“The FBI wants Apple to do something no private company has ever been forced to do: break its own technology,” John Eden writes for TechCrunch.

“A magistrate judge recently ordered Apple to comply with this request; Apple in turn filed a Motion to Vacate (MTV) the magistrate’s order. The key point made in the MTV — and the key issue on which this entire case hangs — is that complying with the FBI’s request would weaken a valuable encryption platform at a time when the United States desperately needs stronger, more effective encryption,” Eden writes. “There is an arms race to create more-sophisticated, harder-to-crack encryption tools, and if the FBI gets its way, we will be running that race with a self-imposed handicap”

“This week Apple is appearing before Congress to address the issues raised above. For those unable to attend the hearings, I want to explore how Apple is thinking about the FBI’s legal authority to compel the company to create new software to crack Apple’s security measures,” Eden writes. “After exploring that legal issue, we’ll consider the broader constitutional stakes involved in this case. After all, it’s not everyday that the U.S. government is asking a private company to undermine a technology platform without providing any concrete evidence that doing so will make Americans safer.”

Read more in the full article here.

MacDailyNews Take: Oppose government overreach.

There have been people that suggest that we should have a back door. But the reality is if you put a back door in, that back door’s for everybody, for good guys and bad guys. — Apple CEO Tim Cook, December 2015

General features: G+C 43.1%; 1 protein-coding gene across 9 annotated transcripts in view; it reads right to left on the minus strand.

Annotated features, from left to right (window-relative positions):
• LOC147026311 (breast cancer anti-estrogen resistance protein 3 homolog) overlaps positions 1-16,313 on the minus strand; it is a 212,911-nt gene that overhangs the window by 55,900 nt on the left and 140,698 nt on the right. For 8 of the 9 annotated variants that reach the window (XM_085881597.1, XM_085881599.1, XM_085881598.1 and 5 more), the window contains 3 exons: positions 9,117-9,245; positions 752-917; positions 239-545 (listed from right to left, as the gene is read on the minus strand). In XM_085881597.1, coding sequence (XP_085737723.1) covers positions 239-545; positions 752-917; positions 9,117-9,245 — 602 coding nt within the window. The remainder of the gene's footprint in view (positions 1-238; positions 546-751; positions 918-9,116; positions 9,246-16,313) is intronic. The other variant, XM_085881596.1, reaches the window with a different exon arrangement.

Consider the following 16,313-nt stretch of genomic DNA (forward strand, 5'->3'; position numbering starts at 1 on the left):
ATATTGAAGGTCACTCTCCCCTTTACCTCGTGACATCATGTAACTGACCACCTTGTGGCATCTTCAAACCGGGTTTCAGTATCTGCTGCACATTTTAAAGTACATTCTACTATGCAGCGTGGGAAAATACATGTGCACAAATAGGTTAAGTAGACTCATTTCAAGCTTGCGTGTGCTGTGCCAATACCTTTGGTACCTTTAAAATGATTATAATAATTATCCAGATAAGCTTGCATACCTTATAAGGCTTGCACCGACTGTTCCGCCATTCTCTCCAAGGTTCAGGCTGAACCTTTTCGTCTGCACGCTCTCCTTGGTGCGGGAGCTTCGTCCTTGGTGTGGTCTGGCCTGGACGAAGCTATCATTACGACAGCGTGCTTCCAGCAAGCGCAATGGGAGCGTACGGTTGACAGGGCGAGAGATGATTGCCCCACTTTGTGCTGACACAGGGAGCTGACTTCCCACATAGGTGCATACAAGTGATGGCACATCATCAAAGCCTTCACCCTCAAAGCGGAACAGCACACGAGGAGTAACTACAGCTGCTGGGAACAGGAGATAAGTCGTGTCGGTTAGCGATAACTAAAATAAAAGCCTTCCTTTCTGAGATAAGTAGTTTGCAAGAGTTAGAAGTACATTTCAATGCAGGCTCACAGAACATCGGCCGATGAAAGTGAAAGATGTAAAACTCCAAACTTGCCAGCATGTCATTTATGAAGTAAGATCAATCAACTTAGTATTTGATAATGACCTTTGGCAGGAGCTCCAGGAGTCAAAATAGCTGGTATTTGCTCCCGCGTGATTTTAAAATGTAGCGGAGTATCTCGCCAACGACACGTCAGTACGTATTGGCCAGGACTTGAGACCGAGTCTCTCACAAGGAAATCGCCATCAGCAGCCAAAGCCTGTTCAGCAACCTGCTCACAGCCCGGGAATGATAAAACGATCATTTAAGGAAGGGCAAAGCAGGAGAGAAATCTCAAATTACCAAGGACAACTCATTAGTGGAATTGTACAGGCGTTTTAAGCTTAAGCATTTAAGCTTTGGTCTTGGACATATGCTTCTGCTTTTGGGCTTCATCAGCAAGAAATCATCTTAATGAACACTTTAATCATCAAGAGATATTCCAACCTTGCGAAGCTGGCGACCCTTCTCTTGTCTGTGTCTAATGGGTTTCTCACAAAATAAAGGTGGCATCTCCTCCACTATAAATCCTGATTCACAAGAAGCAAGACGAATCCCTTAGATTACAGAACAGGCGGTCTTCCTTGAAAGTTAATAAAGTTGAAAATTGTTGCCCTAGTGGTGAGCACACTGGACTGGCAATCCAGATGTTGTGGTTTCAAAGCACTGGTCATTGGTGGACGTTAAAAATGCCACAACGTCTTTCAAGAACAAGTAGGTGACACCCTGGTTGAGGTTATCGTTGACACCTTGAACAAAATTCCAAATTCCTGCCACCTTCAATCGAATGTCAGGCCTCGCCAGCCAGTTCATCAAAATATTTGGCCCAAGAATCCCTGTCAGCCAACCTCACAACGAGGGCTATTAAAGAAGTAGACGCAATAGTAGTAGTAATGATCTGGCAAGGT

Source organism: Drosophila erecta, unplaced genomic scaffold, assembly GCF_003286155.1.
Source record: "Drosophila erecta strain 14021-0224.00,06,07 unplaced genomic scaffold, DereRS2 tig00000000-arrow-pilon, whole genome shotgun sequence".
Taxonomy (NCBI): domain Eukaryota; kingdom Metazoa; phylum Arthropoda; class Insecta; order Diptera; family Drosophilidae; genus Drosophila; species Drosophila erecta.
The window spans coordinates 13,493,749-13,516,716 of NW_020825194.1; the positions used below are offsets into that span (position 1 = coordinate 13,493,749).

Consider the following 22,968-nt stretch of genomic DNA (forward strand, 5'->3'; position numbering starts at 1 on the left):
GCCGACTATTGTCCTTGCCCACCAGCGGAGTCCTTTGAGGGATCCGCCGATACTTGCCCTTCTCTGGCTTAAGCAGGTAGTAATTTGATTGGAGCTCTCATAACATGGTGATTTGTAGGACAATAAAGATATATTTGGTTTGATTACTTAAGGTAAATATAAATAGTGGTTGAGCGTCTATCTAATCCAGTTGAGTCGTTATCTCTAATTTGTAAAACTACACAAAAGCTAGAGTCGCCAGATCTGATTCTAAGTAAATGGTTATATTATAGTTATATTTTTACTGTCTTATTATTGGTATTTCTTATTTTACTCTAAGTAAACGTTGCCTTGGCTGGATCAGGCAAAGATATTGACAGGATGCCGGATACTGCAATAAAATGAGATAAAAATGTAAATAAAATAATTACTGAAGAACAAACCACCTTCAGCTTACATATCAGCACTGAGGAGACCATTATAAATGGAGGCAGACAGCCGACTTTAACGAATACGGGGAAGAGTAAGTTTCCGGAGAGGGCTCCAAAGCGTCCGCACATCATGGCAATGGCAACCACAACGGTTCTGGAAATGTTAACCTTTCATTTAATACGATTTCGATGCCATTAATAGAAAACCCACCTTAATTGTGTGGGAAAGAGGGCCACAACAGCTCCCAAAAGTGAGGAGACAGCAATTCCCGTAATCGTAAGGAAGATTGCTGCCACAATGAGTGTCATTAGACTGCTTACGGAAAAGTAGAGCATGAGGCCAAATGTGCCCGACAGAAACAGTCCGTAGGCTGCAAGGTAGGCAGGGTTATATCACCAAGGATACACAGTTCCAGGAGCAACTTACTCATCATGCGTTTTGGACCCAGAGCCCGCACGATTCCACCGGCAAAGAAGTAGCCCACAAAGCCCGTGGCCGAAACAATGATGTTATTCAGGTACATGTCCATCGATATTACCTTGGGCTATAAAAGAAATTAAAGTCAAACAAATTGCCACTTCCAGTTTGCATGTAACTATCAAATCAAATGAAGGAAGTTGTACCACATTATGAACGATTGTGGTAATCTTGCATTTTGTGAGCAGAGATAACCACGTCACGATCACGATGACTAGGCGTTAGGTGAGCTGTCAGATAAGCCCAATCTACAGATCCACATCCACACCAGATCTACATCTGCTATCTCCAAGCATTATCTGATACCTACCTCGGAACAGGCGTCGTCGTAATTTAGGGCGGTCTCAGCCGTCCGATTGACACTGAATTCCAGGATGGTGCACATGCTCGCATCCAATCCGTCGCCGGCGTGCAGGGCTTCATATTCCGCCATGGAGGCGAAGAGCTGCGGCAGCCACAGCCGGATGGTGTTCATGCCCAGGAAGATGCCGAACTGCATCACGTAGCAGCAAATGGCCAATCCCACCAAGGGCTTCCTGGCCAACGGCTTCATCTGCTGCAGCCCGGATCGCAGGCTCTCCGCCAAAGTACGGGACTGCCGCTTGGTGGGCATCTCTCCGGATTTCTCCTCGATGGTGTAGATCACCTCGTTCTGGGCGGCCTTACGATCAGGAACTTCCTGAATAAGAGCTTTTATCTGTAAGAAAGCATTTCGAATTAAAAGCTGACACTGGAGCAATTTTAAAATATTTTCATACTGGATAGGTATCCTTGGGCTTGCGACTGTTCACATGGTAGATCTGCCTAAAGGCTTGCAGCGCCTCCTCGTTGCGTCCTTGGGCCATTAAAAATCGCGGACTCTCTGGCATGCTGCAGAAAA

This is not about this phone. This is about the future. And so I do see it as a precedent that should not be done in this country or in any country. This is about civil liberties and is about people’s abilities to protect themselves. If we take encryption away… the only people that would be affected are the good people, not the bad people. Apple doesn’t own encryption. Encryption is readily available in every country in the world, as a matter of fact, the U.S. government sponsors and funs encryption in many cases. And so, if we limit it in some way, the people that we’ll hurt are the good people, not the bad people; they will find it anyway. — Apple CEO Tim Cook, February 2016

Those who would give up essential liberty to purchase a little temporary safety deserve neither liberty nor safety. – Benjamin Franklin, Historical Review of Pennsylvania, 1759

SEE ALSO:
Obama pushes for iPhone back door; Congressman Issa blasts Obama’s ‘fundamental lack of understanding’ – March 12, 2016
U.S. Attorney General Loretta Lynch backs U.S. government overreach on The Late Show with Stephen Colbert – March 11, 2016
Former CIA Director: FBI wants to dictate iPhone’s operating system – March 11, 2016
U.S. government takes cheap shots at Apple – March 11, 2016
FBI warns it could demand Apple’s iPhone code and secret electronic signature – March 10, 2016
California Democrat Diane Feinstein backs U.S. government overreach over Apple – March 10, 2016
Obama lists the ‘tech leaders’ involved in new U.S. Cybersecurity Initiative and purposely snubs Apple – March 10, 2016
Snowden: U.S. government’s claim it can’t unlock San Bernardino iPhone is ‘bullshit’ – March 10, 2016
U.S. government seeks to force Apple to extract data from a dozen more iPhones – February 23, 2016
Apple could easily lock rights-trampling governments out of future iPhones – February 20, 2016
Apple CEO Tim Cook lashes out at Obama administration over encryption, bemoans White House lack of leadership – January 13, 2016
Short-timer U.S. Attorney General Eric Holder blasts Apple for protecting users’ privacy against government overreach – September 30, 2014
Obama administration demands master encryption keys from firms in order to conduct electronic surveillance against Internet users – July 24, 2013